Results for '*Consciousness Disturbances'

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  1. Disturbances of Consciousness and Sleep-Wake Functions.Claudio Bassetti - 2001 - In Julien Bogousslavsky & Louis R. Caplan (eds.), Stroke Syndromes. Cambridge University Press. pp. 192-210.
  2. Disturbances of Time Consciousness From a Phenomenological and Neuroscientific Perspective.Kai Vogeley & Christian Kupke - 2006 - Schizophrenia Bulletin 33 (1):157-165.
    The subjective experience of time is a fundamental constituent of human consciousness and can be disturbed under conditions of mental disorders such as schizophrenia or affective disorders. Besides the scientific domain of psychiatry, time consciousness is a topic that has been extensively studied both by theoretical philosophy and cognitive neuroscience. It can be shown that both approaches exemplified by the philosophical analysis of time consciousness and the neuroscientific theory of cross-temporal contingencies as the neurophysiological basis of human consciousness implemented in (...)
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  3.  30
    The Three Vectors of Consciousness and Their Disturbances After Brain Injury.George P. Prigatano & Sterling C. Johnson - 2003 - Neuropsychological Rehabilitation 13 (1):13-29.
  4.  19
    Automatism and Dissociation: Disturbances of Consciousness and Volition From a Psychological Perspective.Hamish J. McLeod, Mitchell K. Byrne & Rachel Aitken - 2004 - International Journal of Law and Psychiatry 27 (5):471-487.
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  5. Disturbances of Visual Information Processing in Early States of Psychosis and Experimental Delta-9-Tetrahydrocannabinol Altered States of Consciousness.Dagmar Koethe, Christoph W. Gerth, Miriam A. Neatby, Anita Haensel, Martin Thies, Udo Schneider, Hinderk M. Emrich, Joachim Klosterkötter, Frauke Schultze-Lutter & F. Markus Leweke - 2006 - Schizophrenia Research 88 (1-3):142-150.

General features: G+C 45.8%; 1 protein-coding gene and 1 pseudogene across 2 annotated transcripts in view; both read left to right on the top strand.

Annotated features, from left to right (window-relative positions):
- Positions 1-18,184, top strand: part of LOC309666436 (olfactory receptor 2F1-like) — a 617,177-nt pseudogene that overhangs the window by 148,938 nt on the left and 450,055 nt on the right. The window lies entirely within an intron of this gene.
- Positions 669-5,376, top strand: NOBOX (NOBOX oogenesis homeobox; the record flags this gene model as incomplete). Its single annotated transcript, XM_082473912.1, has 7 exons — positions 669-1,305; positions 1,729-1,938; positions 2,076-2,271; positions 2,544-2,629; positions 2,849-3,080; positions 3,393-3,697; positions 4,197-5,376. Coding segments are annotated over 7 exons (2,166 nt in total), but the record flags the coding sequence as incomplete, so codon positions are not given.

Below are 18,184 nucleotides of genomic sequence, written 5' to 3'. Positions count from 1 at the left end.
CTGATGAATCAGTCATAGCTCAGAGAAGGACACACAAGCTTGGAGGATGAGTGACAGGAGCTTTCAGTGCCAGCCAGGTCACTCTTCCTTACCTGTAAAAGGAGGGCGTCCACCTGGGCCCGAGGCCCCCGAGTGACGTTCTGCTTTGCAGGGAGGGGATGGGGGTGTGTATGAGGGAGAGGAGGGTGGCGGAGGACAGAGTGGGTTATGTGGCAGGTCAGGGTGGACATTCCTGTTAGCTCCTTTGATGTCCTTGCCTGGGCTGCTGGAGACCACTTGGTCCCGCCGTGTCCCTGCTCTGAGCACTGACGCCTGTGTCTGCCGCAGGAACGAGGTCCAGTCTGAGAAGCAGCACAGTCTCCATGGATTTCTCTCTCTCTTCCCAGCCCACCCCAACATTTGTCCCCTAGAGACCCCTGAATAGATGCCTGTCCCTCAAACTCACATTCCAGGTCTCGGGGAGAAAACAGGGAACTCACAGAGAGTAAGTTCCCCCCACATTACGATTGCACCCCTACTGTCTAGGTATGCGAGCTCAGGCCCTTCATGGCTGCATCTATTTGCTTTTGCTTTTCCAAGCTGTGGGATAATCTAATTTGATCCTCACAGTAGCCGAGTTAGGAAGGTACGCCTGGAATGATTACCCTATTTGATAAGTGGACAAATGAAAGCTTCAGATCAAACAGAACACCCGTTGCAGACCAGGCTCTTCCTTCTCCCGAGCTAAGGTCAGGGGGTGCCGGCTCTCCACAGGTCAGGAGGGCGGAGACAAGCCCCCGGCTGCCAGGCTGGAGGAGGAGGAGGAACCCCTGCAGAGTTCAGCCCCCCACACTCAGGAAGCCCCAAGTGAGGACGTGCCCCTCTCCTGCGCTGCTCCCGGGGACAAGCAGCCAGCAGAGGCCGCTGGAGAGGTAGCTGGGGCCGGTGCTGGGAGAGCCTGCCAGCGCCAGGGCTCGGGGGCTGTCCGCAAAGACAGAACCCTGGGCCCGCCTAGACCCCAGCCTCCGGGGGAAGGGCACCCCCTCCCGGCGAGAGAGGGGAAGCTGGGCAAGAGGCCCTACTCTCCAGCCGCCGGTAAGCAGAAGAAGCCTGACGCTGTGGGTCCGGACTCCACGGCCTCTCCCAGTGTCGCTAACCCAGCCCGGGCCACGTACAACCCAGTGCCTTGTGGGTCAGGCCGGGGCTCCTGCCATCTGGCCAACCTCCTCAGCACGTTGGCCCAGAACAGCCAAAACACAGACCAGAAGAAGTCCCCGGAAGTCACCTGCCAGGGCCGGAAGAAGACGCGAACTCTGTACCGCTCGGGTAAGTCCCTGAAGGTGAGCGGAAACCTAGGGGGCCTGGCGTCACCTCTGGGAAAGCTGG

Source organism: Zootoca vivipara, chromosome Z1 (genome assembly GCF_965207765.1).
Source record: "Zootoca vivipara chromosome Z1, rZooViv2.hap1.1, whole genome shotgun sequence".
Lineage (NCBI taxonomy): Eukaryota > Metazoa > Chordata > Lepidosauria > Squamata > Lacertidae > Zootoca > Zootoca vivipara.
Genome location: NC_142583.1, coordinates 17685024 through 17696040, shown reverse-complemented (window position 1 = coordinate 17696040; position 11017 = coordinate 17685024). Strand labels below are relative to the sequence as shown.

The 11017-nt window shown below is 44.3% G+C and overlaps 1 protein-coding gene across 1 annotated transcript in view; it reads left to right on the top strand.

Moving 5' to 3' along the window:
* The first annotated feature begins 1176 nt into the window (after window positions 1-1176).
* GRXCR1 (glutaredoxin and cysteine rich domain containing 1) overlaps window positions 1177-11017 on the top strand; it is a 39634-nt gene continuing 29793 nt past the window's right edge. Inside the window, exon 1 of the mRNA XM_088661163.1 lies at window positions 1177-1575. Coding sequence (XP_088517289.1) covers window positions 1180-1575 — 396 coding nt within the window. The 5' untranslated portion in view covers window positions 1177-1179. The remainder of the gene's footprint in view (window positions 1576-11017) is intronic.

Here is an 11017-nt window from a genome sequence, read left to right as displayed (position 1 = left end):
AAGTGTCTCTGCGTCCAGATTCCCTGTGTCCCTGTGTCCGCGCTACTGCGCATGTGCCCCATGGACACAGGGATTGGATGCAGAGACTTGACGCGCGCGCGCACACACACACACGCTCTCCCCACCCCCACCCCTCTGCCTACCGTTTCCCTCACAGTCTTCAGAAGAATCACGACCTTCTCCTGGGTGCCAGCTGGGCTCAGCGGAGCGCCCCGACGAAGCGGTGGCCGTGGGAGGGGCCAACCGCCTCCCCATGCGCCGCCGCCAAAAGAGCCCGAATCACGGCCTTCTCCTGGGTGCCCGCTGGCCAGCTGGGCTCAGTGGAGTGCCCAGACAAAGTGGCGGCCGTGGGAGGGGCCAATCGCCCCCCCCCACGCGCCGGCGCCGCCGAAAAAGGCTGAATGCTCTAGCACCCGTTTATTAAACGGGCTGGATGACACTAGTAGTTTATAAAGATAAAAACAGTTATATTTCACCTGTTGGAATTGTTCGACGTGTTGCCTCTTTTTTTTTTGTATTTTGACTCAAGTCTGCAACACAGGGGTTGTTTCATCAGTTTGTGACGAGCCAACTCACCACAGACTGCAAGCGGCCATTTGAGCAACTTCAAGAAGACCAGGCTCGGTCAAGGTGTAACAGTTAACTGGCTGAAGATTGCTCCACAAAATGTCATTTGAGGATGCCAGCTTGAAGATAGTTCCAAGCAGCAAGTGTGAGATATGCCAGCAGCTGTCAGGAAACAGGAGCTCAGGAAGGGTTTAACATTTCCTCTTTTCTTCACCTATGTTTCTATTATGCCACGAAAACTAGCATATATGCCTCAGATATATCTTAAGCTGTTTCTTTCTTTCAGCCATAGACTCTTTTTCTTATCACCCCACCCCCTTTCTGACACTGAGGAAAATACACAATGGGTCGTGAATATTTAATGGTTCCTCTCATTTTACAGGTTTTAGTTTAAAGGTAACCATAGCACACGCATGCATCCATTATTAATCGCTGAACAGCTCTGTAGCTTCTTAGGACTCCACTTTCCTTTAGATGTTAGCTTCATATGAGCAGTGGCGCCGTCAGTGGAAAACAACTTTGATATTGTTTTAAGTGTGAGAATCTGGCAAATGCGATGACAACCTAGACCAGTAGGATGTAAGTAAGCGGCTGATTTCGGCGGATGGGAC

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  6.  11
    Disturbances of Consciousness in Dementia with Lewy Bodies Associated with Alteration in Nicotinic Receptor Binding in the Temporal Cortex.G. Ballard Clive, A. Jennifer, Piggott Margaret, Johnson Mary, O'Brien John, McKeith Ian, Clive Holmes, Peter Lantos, Evelyn Jaros & Robert Perry - 2002 - Consciousness and Cognition 11 (3).
  7. Disturbances of Consciousness in Dementia with Lewy Bodies Associated with Alteration in Nicotinic Receptor Binding in the Temporal Cortex.G. Ballard Clive, A. Court Jennifer, Piggott Margaret, Johnson Mary, O’Brien John, McKeith Ian, Holmes Clive, Lantos Peter, Jaros Evelyn, Perry Robert & E. Perry - 2002 - Consciousness and Cognition 11 (3):461-474.
  8. Language, Language Disturbances, and the Texture of Consciousness.Alfred Schutz - forthcoming - Social Research.
     
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  9.  21
    Disturbances of Conscious in Dementia with Lewy Bodies Assocated with Alterantion in Nicotonic Receoptor Binding in the Temporal Cortex.Clive Ballard - 2002 - Consciousness and Cognition 11 (3):461-474.
    Disturbances of consciousness, including fluctuations in attention and awareness, are a common and clinically important symptom in dementia with Lewy bodies . In the present study we investigate potential mechanisms of such disturbances of consciousness in a clinicopathological study evaluating specific components of the cholinergic system. [3H]Epibatidine binding to the high-affinity nicotinic receptor in the temporal cortex differentiated DLB cases with and without DOC, being 62–66% higher in those with DOC . The were no differences between DLB patients (...)